So that, perhaps, is the reason Hootsuite doesn’t send people to landing pages for their email-gated content.
Fourth Touchpoint: Hootsuite’s A/B Test
So we all noticed the high number of form fields (10 to be exact, including 5 dropdowns) on that click popup, right?
For fun, I opened an incognito window, went to this article and triggered the click popup a few more times to check if they were A/B testing. And they were!
Hootsuite is likely testing the efficiency of their sales team vs marketing automation.
The first form gets a lot of sales-relevant data (industry, role, job title, etc) as well as phone number. This leads me to conclude that leads from this test will be contacted by a Sales Development Representative in the next few days.
The second gets less information, and no phone number. As phone number is, far and away, the piece of lead information most prospective leads are most averse to providing, it’s likely this form has a significantly higher conversion rate. But what rate are they converting to a paid sale?
A sales call is going to be more effective than an automated email campaign. But, when you consider the small numbers of leads you’ll get with a phone number, perhaps email automation might be better in the long run. You’ll need to test it for yourself.
Fifth Touchpoint: Sales Call or Email
The form I converted on had a phone number field, which I filled out. As a result, a few days later I received a call from one of Hootsuite’s sales development representatives wanting to learn about my social media marketing needs and how Hootsuite could best address them.
I didn’t mess around with it, of course, and told the very professional sales rep that I’d only converted on their form for an article and apologized.
If I’d received the “B” test (with fewer forms) I imagine I would have received an email, or perhaps several – automated but personalized with my name and business type.
For both the forms, however, Hootsuite is asking for three things beyond the standard name and email address: company name, industry and number of employees.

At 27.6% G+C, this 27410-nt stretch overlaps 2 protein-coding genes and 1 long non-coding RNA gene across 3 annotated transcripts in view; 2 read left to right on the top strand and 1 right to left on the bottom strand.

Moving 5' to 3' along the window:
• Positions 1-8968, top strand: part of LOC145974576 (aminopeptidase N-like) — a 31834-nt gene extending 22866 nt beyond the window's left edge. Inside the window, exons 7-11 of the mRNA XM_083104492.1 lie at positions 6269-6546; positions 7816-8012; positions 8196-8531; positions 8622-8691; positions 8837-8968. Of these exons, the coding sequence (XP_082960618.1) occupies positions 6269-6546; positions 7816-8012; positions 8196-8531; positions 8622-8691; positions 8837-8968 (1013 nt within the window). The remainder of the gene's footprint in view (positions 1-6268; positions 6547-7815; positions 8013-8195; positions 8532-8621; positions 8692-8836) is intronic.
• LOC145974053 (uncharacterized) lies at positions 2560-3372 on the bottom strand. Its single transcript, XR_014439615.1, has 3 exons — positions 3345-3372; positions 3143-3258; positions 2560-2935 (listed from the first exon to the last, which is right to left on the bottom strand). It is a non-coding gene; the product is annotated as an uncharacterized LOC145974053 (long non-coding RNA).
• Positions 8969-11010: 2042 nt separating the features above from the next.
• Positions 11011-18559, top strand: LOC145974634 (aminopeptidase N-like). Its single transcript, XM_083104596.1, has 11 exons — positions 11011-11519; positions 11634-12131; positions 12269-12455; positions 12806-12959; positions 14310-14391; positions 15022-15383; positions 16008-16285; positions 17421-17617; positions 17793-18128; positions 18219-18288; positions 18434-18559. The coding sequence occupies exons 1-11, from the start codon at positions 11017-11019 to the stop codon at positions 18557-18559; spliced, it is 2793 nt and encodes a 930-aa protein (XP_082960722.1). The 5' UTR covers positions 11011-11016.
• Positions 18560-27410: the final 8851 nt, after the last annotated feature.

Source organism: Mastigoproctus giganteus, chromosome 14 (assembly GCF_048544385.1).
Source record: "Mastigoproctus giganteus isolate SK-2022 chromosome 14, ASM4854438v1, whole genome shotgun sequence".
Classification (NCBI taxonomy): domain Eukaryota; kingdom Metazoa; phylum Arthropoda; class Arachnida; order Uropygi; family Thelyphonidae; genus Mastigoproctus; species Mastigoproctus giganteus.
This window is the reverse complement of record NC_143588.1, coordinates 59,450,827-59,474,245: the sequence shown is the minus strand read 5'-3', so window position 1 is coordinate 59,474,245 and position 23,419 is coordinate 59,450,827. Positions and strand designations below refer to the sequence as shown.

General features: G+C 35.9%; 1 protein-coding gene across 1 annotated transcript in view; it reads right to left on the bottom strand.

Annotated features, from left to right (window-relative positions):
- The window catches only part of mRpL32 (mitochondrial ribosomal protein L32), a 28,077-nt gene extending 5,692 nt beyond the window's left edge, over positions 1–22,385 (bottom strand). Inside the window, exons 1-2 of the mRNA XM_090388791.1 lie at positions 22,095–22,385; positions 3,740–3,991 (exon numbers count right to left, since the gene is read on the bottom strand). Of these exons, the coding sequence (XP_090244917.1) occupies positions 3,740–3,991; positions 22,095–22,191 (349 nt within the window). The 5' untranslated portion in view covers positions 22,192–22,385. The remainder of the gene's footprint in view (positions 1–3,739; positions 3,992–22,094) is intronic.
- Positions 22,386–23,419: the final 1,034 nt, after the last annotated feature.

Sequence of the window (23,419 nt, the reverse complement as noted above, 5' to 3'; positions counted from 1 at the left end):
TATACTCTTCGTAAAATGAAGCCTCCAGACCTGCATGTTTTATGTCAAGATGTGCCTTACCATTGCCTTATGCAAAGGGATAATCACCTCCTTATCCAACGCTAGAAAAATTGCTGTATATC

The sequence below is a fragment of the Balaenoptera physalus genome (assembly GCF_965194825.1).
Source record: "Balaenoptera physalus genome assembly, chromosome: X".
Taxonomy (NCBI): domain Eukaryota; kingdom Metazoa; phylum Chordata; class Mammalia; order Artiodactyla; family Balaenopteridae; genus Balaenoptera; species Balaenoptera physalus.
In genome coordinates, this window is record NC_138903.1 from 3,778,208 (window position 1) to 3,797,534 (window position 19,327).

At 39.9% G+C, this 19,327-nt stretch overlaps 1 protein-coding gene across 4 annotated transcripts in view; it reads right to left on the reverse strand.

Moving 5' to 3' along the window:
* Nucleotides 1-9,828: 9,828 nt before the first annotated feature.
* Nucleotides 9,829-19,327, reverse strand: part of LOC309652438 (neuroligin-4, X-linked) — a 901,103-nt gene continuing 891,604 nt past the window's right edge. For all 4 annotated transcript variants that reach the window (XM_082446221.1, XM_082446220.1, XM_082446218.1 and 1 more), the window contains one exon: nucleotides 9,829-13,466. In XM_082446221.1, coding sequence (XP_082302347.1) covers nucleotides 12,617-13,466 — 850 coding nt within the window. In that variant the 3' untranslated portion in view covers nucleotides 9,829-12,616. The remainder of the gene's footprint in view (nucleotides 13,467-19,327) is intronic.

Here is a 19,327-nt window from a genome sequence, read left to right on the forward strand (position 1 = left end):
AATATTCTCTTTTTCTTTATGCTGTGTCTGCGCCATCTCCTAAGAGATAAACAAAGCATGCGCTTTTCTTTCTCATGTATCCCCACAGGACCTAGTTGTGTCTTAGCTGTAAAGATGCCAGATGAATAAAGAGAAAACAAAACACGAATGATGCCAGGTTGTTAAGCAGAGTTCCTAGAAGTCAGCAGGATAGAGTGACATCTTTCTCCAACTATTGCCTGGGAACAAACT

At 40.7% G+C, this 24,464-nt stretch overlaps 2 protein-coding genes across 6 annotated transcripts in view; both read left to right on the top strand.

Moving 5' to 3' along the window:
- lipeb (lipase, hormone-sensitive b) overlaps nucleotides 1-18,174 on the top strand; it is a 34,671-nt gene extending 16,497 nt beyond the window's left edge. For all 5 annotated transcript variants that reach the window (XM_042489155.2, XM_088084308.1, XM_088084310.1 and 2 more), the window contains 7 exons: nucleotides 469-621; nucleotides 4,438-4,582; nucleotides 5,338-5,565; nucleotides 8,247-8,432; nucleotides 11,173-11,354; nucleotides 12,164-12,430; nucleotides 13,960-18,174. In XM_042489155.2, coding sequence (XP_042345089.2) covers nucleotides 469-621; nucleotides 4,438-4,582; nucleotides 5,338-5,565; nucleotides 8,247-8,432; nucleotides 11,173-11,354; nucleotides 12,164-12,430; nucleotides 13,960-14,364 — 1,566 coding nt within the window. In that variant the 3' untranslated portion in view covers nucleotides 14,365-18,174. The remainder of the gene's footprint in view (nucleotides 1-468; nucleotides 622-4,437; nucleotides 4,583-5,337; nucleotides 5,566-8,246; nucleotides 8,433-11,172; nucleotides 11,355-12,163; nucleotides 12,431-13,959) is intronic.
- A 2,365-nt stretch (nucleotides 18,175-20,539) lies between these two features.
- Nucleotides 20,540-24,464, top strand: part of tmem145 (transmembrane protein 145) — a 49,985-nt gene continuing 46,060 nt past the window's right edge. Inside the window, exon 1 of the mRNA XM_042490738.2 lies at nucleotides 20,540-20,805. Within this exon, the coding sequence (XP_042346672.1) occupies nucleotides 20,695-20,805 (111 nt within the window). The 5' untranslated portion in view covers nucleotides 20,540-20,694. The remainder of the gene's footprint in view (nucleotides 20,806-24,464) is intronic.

These pieces of lead information are three of the most influential when it comes to converting leads. Here’s why:
- Company Name: Allows sales teams to create personalized demos (down the line a bit) which will far more effectively show the value of Hootsuite’s tool. I know one sales team, for instance, who shows off a company-specific version of their dashboard for each of their demos, populating it with the business’ logo, company name and more. Personalization is everything in sales.
- Industry: Allows content or email marketing teams to segment each lead into a distinct vertical, enabling them to exclusively send content they know is relevant to each lead. For instance, if you download a guide to social media, I can send you a walkthrough for Instagram optimization. If you download a guide to social media and then tell me you’re in the fashion industry, I can send you a walkthrough for Instagram optimization exclusively for the fashion industry. And that’s way more valuable to you.
- Number of Employees: Size of business is a key piece of information for determining lead value. Hootsuite, for instance, has an entire department of salespeople and account managers dedicated to enterprise-level clients. If you tell them your business is more than 250 people, for instance, it’s likely you’ll get a whole different level of attention than if you’re a solopreneur.
To learn more about what lead information is most valuable to your business, check out The Most Significant Information You Need to Get from Leads.
Hopefully this walkthrough of Hootsuite’s marketing funnel has given you a better idea of how a successful campaign can be run. Let’s break it down one more time…
- A visually-appealing, optimized ad on Facebook which targets people within your target market.
- A conversion-optimized article with a call-to-action in the top third of the article (ideally, right after the intro).
- A click popup, rather than a landing page, to generate leads.
- An A/B test, to determine if it’s more effective to call leads or nurture them through email.
- A sales call or email, both of which use segmentation to turn leads into sales.
Let me know if you have any questions in the comment section below!